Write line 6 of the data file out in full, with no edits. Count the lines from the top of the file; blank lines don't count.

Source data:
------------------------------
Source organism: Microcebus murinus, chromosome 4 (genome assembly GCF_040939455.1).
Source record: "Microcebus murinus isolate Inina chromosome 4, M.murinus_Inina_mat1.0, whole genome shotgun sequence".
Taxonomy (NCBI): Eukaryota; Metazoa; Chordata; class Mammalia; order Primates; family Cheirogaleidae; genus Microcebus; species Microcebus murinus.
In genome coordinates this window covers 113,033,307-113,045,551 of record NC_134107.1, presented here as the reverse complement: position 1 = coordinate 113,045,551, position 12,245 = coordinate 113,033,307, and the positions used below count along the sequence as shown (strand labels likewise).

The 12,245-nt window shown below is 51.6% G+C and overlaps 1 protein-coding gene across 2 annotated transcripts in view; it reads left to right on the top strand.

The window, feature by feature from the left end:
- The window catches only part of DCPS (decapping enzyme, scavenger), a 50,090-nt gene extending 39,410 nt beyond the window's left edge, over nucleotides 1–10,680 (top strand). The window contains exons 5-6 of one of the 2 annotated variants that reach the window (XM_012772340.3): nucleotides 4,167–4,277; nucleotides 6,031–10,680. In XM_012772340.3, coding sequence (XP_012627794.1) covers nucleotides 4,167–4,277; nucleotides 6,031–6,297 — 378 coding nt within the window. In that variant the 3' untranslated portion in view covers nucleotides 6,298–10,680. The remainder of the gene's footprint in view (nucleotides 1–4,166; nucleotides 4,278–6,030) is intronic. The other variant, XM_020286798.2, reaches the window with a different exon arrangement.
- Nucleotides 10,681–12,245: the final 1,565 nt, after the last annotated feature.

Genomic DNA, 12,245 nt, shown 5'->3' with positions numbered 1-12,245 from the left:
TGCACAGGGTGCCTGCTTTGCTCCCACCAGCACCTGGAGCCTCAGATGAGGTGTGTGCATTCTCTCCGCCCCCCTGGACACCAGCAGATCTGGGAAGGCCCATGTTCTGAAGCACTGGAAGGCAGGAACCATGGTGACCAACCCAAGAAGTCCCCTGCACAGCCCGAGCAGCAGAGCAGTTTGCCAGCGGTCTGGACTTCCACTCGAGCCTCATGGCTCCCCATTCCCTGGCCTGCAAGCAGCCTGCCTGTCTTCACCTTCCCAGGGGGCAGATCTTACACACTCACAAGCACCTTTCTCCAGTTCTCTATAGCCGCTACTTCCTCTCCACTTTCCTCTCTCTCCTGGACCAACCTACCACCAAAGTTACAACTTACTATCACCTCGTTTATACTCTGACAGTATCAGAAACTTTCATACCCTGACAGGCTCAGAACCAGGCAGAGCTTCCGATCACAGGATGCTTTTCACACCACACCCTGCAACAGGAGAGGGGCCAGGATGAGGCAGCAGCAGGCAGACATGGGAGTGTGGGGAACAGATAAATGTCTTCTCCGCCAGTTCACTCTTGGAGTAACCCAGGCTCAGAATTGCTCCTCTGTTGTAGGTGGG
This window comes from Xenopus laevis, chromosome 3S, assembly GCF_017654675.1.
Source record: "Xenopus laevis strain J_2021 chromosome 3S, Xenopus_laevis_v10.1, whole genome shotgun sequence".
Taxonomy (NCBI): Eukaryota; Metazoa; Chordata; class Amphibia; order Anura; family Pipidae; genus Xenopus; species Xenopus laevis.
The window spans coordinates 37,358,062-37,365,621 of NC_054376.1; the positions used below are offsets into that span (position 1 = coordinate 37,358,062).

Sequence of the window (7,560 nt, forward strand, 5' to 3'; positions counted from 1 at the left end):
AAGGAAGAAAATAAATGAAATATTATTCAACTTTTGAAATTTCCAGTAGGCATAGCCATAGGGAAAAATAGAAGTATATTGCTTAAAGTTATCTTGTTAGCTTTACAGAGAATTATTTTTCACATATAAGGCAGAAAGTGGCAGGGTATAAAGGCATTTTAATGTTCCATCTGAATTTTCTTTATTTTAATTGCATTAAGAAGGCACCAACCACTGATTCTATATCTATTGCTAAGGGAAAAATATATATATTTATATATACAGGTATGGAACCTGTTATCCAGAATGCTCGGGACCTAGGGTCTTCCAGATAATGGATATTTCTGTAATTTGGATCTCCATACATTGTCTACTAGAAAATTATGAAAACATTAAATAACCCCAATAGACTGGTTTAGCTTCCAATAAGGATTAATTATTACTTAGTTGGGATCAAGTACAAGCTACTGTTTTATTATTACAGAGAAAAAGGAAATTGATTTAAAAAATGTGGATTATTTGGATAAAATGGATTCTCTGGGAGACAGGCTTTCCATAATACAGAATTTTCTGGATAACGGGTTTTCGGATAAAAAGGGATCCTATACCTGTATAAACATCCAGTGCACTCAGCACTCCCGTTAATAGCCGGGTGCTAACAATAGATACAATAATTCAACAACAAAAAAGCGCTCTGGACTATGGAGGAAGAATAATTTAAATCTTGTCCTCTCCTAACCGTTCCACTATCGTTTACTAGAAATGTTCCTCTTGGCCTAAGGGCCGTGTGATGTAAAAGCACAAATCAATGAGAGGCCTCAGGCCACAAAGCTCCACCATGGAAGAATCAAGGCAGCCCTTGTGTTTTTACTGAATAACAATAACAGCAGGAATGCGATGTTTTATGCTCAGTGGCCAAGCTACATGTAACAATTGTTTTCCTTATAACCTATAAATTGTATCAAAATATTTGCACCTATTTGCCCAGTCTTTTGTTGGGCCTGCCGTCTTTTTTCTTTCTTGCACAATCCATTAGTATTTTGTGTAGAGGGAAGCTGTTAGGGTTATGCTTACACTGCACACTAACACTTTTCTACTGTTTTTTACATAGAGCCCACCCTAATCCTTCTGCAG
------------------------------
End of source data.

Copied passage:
The window, feature by feature from the left end: